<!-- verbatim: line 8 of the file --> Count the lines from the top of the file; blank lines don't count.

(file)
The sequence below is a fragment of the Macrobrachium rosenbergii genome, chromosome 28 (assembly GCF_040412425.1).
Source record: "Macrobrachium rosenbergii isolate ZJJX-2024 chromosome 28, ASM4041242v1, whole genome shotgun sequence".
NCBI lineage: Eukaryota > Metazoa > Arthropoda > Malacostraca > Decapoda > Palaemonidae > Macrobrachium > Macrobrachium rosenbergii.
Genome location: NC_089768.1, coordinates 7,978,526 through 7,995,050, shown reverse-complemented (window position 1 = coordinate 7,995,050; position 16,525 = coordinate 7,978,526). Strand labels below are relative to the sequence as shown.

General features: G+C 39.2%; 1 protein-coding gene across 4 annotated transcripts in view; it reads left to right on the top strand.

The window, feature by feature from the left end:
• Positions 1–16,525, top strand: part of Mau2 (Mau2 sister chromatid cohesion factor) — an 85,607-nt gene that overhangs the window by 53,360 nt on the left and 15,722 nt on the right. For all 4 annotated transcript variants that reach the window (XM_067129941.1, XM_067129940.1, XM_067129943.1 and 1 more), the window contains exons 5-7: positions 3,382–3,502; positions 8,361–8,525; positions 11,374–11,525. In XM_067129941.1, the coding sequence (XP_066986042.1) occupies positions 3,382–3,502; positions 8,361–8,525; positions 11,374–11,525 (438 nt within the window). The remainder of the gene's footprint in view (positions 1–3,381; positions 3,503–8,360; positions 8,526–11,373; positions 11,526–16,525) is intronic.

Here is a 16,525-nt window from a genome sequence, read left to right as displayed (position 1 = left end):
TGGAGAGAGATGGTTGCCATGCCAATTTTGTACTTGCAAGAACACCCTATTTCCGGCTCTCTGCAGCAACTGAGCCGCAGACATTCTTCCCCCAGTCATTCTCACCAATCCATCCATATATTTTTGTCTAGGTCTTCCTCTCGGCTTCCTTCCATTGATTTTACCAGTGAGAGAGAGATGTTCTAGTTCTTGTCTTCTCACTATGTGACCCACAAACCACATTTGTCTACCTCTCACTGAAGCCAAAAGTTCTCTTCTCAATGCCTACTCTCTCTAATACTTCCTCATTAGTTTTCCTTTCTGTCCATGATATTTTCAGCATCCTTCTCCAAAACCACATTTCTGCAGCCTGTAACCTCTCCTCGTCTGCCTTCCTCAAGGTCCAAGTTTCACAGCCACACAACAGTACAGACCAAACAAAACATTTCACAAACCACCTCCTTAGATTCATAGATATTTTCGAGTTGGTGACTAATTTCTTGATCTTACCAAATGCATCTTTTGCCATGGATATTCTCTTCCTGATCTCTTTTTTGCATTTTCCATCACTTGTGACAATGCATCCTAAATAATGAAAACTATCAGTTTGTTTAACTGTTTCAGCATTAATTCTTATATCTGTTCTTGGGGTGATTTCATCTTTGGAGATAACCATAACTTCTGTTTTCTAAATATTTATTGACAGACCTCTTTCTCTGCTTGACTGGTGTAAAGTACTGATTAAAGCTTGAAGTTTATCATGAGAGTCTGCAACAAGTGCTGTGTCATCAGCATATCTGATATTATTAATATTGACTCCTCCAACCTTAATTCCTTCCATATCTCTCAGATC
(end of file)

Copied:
Here is a 16,525-nt window from a genome sequence, read left to right as displayed (position 1 = left end):